One thing I love about the US is the tendency of her citizens to accept other cultures, and build on it. For instance, we see the French represented in Louisiana with creole and common french names (and other things of course). In California and many other western states, there is a Mexican influence that is seen throughout. With all the cultural influences adopted, the US has created her own kind of culture that blends them together.

So what exactly is US culture, if such a thing really exists?

I'm not going to list them individually, but rather collectively. The United States practices a culture of acceptance and tolerance. While there are sometimes struggles with those two points, it's undeniable that the US is one of the most accepting and tolerant nations today. It is this acceptance that has allowed us to borrow from other cultures and create an ending result of our own (California Rolls ring a bell? lol!)  It is this practice of tolerance that has guided the US to be the melting pot it is today that accepts people from different cultural backgrounds and walks of life. I must say that this is not always enacted perfectly. I have to acknowledge these "cultural downfalls"...Yes, there are still times when as a unit we don't get it right and sometimes seem to descend back to a time where tolerance wasn't widely practiced. Yes, there are times when there are unfair actions against a group/culture. However, these incidents do not always reflect the mindset of the majority, and luckily, there is always someone pushing the limits and boundaries to guide the nation into a better position. And, another good thing about the culture of the US, we strive to progress, so it is my belief that someday we will reach the ultimate level of acceptance and tolerance.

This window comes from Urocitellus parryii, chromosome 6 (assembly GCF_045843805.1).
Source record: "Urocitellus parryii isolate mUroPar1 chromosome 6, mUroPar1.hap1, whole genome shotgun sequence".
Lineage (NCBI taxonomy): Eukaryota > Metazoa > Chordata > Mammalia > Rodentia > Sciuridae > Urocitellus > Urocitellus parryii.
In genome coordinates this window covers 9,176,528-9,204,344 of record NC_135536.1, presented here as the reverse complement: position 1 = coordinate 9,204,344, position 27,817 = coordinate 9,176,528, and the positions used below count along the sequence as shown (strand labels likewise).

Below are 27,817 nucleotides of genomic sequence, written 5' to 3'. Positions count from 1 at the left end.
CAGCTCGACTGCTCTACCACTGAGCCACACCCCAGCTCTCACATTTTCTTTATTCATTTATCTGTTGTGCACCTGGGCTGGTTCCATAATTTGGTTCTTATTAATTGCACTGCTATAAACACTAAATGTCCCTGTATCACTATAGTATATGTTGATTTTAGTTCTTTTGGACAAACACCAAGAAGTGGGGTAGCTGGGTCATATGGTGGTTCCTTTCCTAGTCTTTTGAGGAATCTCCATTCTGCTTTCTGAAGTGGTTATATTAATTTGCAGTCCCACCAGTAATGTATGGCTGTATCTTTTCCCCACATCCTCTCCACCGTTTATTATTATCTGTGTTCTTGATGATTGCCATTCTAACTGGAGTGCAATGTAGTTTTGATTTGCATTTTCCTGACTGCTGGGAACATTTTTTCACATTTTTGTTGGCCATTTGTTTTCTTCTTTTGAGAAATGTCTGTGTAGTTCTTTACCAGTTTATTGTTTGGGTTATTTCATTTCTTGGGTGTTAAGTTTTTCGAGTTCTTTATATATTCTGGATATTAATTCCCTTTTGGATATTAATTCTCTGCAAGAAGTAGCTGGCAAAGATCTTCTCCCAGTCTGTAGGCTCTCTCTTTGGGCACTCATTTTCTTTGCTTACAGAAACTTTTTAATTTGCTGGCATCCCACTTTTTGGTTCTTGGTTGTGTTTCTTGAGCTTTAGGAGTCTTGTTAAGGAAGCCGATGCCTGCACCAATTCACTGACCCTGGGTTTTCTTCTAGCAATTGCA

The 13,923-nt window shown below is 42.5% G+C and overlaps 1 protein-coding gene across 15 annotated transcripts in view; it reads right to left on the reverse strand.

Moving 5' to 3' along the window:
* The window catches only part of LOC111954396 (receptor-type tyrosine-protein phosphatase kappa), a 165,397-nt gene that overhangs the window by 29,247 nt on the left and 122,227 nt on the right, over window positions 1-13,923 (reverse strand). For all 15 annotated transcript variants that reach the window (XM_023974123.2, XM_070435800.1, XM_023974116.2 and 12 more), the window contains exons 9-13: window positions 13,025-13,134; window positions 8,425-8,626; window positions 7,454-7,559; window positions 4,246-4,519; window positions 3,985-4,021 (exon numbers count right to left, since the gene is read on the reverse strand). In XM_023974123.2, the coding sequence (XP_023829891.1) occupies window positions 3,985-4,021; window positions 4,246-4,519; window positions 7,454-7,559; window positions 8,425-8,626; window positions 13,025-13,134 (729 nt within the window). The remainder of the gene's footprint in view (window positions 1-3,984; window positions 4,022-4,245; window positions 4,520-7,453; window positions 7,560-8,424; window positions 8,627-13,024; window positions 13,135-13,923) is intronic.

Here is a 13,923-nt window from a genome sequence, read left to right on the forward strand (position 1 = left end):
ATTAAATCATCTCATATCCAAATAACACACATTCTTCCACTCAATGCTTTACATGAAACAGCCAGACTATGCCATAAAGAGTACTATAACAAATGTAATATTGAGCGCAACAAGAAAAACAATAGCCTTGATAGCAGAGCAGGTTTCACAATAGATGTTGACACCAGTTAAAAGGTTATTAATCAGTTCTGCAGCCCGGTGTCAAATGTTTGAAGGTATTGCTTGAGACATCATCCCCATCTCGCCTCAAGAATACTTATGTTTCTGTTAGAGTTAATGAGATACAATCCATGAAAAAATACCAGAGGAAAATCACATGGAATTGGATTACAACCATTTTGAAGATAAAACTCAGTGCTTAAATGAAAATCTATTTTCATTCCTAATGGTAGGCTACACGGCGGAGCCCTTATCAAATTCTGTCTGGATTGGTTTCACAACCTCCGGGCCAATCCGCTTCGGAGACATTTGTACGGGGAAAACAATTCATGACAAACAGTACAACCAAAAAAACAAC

Did I exactly pinpoint US culture? For some, yes, for others, it was probably a gust of wind in one ear and out the other. Whatever the case may be, one cannot deny the points of acceptance and tolerance, while imperfect at times, that has a tendency to be practiced as a whole by most of the citizens of the US.

Monday, April 27, 2015

Finally over the hump that I mentioned in my last video. The past couple weeks at school were absolutely insane. I never took into consideration how difficult it is to do research in another language! I just finished a week of spring break, and now, for my second week, I get to do even more school work, yay. Here are a few pictures that I've accumulated over the past few days!